Category Archives: Marshall islands

Covid 19 coronavirus: The government is expanding pre-departure tests for more travelers | Instant News


The government has officially required nearly every traveler to New Zealand to test negative for Covid-19 before boarding a plane.

The new rules will come into effect at 11:59 p.m. on Monday, January 25 – this is in an effort to minimize disruption to passengers leaving soon.

This regulation was signed last week by Covid-19 Minister Chris Hipkins. Previously, only travelers from the UK and US needed to test negative in order to come to New Zealand.

Starting January 25, it has been extended to any incoming tourists, except Australia, Antarctica and most Pacific Island nations.

But not all Pacific Island countries are excluded – Papua New Guinea, which has nearly 1,000 confirmed cases of Covid-19, is not on the list.

Likewise with French Polynesia, where 17,000 cases have been confirmed and 126 people have died from Covid-19.

Hipkins also said that the Government was “exploring several possibilities” whether they could get a small amount of the Covid-19 vaccine to frontline workers earlier than previously hinted at.

“If we can do it, we will be able to do it very quickly – but it all depends on whether the vaccine company will supply it,” he told a news conference this afternoon.

He would not elaborate because it is “quite a sensitive international negotiation”.

Hipkins said the new measures would not stop Covid from entering the country, but the government’s aim was to reduce the number of cases.

He said nearly all travelers had complied with the rules so far, and airlines were “very supportive”.

“New Zealand is not alone here – many countries are now proposing this.”

Hipkins said airlines have been vigilant to ensure travelers have followed the rules before they board their flights to NZ.

Asked about New Zealand’s access to the Covid vaccine, Hipkins said “we are very close to the front of the queue”. The first deliveries will arrive in the first quarter – “that’s the earliest time we can get … that’s the reality of manufacturing”.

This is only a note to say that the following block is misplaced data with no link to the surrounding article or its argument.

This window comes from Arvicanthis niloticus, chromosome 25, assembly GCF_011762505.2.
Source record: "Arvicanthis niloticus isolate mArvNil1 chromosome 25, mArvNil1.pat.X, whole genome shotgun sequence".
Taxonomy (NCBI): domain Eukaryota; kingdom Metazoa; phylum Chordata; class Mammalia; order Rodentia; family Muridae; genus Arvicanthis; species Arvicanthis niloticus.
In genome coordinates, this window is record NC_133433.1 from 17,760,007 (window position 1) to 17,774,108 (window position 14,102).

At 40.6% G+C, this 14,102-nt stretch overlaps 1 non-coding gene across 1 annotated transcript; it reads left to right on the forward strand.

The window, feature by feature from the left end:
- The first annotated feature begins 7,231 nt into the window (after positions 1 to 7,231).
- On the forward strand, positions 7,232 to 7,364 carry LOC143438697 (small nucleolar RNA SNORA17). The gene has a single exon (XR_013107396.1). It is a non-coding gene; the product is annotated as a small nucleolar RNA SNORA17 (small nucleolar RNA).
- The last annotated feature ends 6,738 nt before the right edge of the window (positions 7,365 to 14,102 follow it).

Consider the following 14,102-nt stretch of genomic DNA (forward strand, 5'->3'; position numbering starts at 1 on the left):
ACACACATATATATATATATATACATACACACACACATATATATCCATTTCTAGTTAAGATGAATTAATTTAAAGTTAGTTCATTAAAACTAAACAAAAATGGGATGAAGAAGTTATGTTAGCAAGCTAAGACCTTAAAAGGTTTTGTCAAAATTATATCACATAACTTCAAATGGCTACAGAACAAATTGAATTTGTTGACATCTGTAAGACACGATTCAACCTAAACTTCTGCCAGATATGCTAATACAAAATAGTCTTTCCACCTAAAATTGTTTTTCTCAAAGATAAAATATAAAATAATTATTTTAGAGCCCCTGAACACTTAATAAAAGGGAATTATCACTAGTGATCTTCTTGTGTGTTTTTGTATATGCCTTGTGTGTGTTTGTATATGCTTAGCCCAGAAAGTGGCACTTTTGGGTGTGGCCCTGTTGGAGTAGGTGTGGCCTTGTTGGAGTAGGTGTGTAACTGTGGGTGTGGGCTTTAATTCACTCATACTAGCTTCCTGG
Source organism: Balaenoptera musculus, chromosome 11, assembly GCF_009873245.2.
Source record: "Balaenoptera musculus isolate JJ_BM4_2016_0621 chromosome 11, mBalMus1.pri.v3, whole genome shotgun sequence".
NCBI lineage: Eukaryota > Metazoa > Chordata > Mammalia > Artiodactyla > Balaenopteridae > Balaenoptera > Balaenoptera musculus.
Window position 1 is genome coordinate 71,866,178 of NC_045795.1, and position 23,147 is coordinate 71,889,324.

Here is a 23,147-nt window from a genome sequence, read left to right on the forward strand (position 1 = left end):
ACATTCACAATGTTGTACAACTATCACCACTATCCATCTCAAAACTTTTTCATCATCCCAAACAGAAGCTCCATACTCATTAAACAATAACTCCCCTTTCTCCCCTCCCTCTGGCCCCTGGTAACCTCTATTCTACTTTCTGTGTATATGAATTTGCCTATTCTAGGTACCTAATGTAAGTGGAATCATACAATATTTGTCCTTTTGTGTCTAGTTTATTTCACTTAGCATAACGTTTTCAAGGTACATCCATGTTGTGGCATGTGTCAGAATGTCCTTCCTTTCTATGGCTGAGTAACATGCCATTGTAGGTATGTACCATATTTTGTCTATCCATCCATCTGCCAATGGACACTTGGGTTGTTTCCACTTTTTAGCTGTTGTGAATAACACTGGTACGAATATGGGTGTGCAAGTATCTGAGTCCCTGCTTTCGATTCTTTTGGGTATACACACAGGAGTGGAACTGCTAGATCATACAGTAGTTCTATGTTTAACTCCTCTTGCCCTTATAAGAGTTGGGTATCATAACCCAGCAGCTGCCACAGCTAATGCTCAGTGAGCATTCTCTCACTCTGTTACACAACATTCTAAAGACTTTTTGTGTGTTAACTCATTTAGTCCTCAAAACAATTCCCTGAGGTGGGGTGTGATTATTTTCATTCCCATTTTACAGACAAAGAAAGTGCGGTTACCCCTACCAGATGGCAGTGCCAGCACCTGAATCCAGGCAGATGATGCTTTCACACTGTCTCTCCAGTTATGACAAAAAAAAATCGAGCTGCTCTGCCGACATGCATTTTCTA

Starting February 8, all passengers arriving in New Zealand – except those from exempt countries – without evidence of an approved negative test or medical certificate will be subject to an offense fee or a fine of up to $ 1000.

Hipkins said that so far only one person from the US or UK has not tested negative for Covid-19.

He added that airlines are increasingly refusing to board people who fail to produce negative tests.

But he said the Government could increase the fine if there was a higher level of non-compliance.

In addition to the new pre-departure requirements, the Government has also changed the rules surrounding Covid-19 testing in New Zealand’s managed isolation and quarantine (MIQ) facilities.

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From now on, travelers arriving to New Zealand will be required to take the test on arrival – again, except for Australia, Antarctica and most Pacific Island countries.

They still have to undergo quarantine for 14 days, and undergo routine tests on the third and 12th day.

“New Zealand already has some of the strictest border protection measures in the world,” Hipkins said this morning.

“Today’s amendments further strengthen that position in line with the Government’s overall elimination strategy, and more actions can be added as needed.”

Asked about potential contact between people at MIQ facilities, such as in designated smoking areas, Hipkins said the Government has tightened social distancing measures.

Hipkins said the primary obligation was on travelers to comply with regulations – but airlines were also expected to play a role in checking whether passengers had negative test evidence.

Full list of countries and territories not included in the expanded pre-departure requirements:

• Antarctica
• Australia
• Cook Islands
• Federated States of Micronesia
• Fiji
• Kiribati
• Marshall Island
• Nauru
• New Caledonia
• Niue
• Palau
• Samoa
• Solomon Islands
• Tokelau
• Tonga
• Tuvalu
• Vanuatu
• Wallis and Futuna.

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USS Russell engaged with partners during the Oceania transit | Instant News


PACIFIC SAMUDERA – The Arleigh Burke-class guided missile destroyer USS Russell (DDG 59) completed its transit and presence operations in Oceania on 18 January, interacting with partners and enforcing commitments with the Republic of the Marshall Islands, the Federated States of Micronesia and Papua New Guinea.